Origin of cleric
Examples from the Web for cleric
Three years ago, Republican Guard soldiers came into the hills and killed a cleric accused of hosting Jundullah fighters.The Dangerous Drug-Funded Secret War Between Iran and Pakistan|Umar Farooq|December 29, 2014|DAILY BEAST
In 1483 the princes were publicly declared illegitimate by a cleric.Three Dicks: Cheney, Nixon, Richard III and the Art of Reputation Rehab|Clive Irving|July 27, 2014|DAILY BEAST
Coming from the Jordanian cleric, that condemnation is especially powerful.Al Qaeda to ISIS: Get Off My Lawn—The Theological Debate Behind the Caliphate|Jamie Dettmer|July 9, 2014|DAILY BEAST
Maybe the cleric can rub his own magic lamp, and ask it to explain the concept known as brain drain.
“The heroes of the Ukrainian nation who gave up their lives in the name of freedom,” a cleric said in English.Ukrainians in U.S. Warn: ‘Mr. Putin, Heroes Do Not Die’|Michael Daly|April 1, 2014|DAILY BEAST
Had Bloom and Stephen been baptised, and where and by whom, cleric or layman?Ulysses|James Joyce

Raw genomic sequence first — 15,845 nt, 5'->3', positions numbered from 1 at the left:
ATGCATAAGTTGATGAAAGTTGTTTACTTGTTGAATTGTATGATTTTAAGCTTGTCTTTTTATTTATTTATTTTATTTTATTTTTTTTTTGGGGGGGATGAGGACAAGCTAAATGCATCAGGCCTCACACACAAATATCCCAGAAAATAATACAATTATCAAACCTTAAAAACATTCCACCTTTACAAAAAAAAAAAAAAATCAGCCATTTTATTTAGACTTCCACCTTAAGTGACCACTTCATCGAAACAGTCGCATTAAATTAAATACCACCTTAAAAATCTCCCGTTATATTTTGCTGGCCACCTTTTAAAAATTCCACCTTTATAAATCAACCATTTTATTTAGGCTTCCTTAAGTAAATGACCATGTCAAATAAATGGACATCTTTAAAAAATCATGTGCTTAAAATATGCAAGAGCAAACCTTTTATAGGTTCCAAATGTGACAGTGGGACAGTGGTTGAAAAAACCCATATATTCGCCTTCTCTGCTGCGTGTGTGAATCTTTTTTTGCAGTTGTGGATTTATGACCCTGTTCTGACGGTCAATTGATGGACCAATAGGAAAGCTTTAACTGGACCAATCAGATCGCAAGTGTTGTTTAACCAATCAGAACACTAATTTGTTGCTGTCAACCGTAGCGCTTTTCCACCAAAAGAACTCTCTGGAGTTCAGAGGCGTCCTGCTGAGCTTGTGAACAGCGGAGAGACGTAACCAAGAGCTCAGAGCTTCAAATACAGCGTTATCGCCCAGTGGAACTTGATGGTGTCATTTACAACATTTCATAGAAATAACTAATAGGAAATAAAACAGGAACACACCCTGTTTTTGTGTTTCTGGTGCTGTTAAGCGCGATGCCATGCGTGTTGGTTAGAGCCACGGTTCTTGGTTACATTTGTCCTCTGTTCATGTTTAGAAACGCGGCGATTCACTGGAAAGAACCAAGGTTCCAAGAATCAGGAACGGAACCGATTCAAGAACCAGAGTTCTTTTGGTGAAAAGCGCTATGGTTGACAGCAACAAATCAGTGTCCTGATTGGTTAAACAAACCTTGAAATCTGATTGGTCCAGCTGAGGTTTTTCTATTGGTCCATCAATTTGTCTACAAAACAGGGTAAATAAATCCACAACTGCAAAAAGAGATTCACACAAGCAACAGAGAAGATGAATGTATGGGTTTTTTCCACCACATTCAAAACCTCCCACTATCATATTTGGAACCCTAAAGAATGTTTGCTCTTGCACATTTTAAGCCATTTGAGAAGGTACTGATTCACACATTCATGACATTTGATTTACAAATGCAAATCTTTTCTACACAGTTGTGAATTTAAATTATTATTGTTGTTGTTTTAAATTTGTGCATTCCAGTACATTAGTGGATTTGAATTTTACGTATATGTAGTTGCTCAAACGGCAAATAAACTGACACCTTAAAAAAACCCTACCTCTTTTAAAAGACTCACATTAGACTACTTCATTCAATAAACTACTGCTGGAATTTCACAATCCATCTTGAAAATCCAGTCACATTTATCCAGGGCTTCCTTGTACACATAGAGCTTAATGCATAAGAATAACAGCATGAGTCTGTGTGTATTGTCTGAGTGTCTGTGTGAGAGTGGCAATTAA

Not alone the cleric's good work is upset by him; but the sexton's as well.Diana of the Crossways, Complete|George Meredith
The Sirdar sent a peremptory order, without a word of explanation, for that cleric to embark forthwith and return to Cairo.Khartoum Campaign, 1898|Bennet Burleigh
The Sarkas whirled as soft laughter came from Jaska, daughter of Cleric.
The sacrist was also a cleric, but his duties were more generally concerned with the college establishment.The Annals of Willenhall|Frederick William Hackwood
British Dictionary definitions for cleric
Word Origin for cleric
Word Origin and History for cleric
1620s (also in early use as an adjective), from Church Latin clericus "clergyman, priest," noun use of adjective meaning "priestly, belonging to the clerus;" from Ecclesiastical Greek klerikos "pertaining to an inheritance," but in Greek Christian jargon by 2c., "of the clergy, belonging to the clergy," as opposed to the laity; from kleros "a lot, allotment; piece of land; heritage, inheritance," originally "a shard or wood chip used in casting lots," related to klan "to break" (see clastic).
Kleros was used by early Greek Christians for matters relating to ministry, based on Deut. xviii:2 reference to Levites as temple assistants: "Therefore shall they have no inheritance among their brethren: the Lord is their inheritance," kleros being used as a translation of Hebrew nahalah "inheritance, lot." Or else it is from the use of the word in Acts i:17. A word taken up in English after clerk (n.) shifted to its modern meaning.